And…two big phobias. One was flying. I had always loved flying, but on a trip when my daughter was four and we were on a flight from Cancun back to New York, we flew through a Nor’easter, hugging the east coast. The flight attendants barely stood up. Fortunately, my daughter slept through the entire flight. If she had woken up, she would have seen me clutching the armrests or holding the hand of the stranger sitting next to me. After that, flying became something that I avoided—and if I had to fly, I would do so with a bottle of Valium or Xanax, ready to take the entire bottle, if I needed to.
My other fear was speaking in public. I was one of those kids in school who often raised her hand (except in math) and had always been comfortable speaking up, but after so many years as a writer, I was used to living a more solitary life and had no need to speak in front of groups of people.
At one point, I went to career coach and when he asked me to tell him the story of my life I had him laughing so much that he announced, “You must write and speak! You are a performer!” I said, “Yes! I love that!” and walked out of his office and told everyone I was going to be a writer and speaker—then never once had the nerve to try it. Everything I wrote I gave to others to perform, even though a part of me thought, “I would like to try that…” But fear stopped me cold.
Three years after my husband and I separated, I found myself in a public speaking class called OWN THE ROOM. I was terrified.
Privately, I said to the coach, Bill Hoogterp, “What if I’m the only person you’ve ever taught who could never get it?” Bill laughed and told me to tell everyone in the classroom what I said. They all laughed—they all felt the same way. I found my voice in that class and around the same time I performed a solo show about being a caregiver to my mother called “Not My Mother.” The first time I performed it I discovered what “cotton mouth” means—you literally cannot speak, your mouth is so dry. It was embarrassing, but I learned to always have a bottle of water nearby, just in case.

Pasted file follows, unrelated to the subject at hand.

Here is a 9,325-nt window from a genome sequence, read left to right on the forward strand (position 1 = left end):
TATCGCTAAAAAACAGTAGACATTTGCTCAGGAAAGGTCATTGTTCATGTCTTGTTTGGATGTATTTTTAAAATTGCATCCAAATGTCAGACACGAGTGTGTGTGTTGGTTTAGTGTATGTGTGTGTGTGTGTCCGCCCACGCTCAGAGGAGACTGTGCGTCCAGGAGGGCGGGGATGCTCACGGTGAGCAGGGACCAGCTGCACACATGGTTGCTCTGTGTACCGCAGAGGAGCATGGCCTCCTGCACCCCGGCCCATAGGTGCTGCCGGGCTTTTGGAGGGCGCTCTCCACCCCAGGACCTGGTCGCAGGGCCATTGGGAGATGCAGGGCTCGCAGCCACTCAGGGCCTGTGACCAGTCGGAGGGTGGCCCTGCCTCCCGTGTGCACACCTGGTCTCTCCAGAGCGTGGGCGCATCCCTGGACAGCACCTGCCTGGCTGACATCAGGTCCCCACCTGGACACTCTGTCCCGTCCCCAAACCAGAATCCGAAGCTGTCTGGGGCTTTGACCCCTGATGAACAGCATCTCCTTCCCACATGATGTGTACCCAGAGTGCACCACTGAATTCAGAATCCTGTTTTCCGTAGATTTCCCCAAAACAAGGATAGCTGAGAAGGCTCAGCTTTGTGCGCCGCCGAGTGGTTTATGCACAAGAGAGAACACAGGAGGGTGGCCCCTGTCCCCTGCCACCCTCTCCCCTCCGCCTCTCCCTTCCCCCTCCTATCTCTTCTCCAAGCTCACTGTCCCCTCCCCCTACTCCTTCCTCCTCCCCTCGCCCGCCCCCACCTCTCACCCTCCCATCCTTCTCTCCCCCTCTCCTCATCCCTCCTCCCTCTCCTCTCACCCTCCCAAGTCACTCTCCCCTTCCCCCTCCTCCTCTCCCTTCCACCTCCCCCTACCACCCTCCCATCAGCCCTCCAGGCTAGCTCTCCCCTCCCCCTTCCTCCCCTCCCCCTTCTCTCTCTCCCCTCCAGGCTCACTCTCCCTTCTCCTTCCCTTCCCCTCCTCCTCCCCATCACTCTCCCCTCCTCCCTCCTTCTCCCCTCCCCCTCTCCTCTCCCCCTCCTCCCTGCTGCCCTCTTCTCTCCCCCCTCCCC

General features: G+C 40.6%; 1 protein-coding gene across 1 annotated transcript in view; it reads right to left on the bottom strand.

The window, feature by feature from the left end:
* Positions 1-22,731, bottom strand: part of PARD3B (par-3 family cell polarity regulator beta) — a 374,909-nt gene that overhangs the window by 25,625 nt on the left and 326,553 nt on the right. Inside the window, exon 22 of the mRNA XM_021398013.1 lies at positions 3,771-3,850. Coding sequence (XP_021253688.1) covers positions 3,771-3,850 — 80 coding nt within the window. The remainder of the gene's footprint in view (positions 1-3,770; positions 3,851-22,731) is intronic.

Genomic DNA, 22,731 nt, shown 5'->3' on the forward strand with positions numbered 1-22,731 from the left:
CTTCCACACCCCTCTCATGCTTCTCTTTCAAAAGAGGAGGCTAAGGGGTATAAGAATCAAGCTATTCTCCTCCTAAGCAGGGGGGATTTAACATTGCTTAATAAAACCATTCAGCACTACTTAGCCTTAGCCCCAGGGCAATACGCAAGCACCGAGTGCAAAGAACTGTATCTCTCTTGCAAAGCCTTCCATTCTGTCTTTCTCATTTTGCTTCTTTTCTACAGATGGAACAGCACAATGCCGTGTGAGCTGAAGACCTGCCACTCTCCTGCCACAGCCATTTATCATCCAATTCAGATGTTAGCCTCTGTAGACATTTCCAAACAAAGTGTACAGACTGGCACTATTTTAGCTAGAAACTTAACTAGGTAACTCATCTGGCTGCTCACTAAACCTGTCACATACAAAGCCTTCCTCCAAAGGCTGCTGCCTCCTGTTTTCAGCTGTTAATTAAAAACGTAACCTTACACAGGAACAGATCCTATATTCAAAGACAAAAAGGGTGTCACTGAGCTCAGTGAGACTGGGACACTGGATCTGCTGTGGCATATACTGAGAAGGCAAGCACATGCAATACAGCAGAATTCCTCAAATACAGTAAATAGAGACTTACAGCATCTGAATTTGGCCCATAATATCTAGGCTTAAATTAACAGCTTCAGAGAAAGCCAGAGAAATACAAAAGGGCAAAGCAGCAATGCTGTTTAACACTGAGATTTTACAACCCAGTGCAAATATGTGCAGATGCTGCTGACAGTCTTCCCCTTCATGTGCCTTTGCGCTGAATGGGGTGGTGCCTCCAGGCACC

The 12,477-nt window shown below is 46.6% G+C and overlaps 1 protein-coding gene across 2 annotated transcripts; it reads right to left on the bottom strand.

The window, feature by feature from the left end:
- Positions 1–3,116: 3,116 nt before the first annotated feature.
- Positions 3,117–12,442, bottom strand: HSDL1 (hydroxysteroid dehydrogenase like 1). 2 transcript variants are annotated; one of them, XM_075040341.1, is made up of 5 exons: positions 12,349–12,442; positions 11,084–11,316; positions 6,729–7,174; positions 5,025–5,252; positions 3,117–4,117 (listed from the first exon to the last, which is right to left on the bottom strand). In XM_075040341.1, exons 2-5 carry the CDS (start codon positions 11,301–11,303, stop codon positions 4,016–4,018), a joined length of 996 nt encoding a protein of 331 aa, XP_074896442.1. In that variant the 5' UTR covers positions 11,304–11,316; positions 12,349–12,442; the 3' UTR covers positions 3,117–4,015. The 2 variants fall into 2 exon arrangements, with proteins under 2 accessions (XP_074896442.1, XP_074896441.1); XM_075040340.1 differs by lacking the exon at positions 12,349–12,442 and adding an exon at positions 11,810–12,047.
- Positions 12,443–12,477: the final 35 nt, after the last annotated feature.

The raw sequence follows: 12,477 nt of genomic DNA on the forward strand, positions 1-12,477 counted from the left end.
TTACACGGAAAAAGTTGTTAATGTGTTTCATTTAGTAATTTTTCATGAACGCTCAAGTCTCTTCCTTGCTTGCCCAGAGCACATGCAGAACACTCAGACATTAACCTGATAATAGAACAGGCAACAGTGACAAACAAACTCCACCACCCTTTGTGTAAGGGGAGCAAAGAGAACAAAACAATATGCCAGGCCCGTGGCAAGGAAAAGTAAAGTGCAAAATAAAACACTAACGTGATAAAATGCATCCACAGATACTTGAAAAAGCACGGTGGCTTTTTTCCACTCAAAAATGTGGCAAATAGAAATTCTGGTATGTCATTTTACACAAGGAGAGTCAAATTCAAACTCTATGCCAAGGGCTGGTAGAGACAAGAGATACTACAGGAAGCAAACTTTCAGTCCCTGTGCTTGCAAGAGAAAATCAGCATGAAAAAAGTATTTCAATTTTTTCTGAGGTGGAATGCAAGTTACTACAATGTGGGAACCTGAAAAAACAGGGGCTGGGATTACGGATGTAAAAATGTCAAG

Now, exactly one year later, my life has taken a 360 degree turn.
I coach others with OWN THE ROOM, something unimaginable to me before, and I love it.
Our soon to be new mayor, Bill DeBlasio’s wife, Chirlane McCray, shared about her own fear of speaking in public in a recent article in the Daily News
] Addressing a room full of people, she froze. “Inwardly, not outwardly, I was shaking,” McCray said. “I just stopped.”
McCray also came to OWN THE ROOM to overcome her fear and has become a great speaker. As she says now about public speaking, “It’s not that there’s any magic to it. It’s like a muscle. You just do it, and do it, and do it again.”
Life and fear seem to walk hand in hand, but I see when I step through the fear, life gets bigger. And more scary. And more fulfilling. The bottom line is that when I coach others and help them be more effective speakers by sharing their stories, I find the strength I need to tell my own stories.
Breathing helps—and knowing that if you have a message, taking it out into the world requires courage and a big bottle of Xan…no, never mind.
Courage. It requires courage.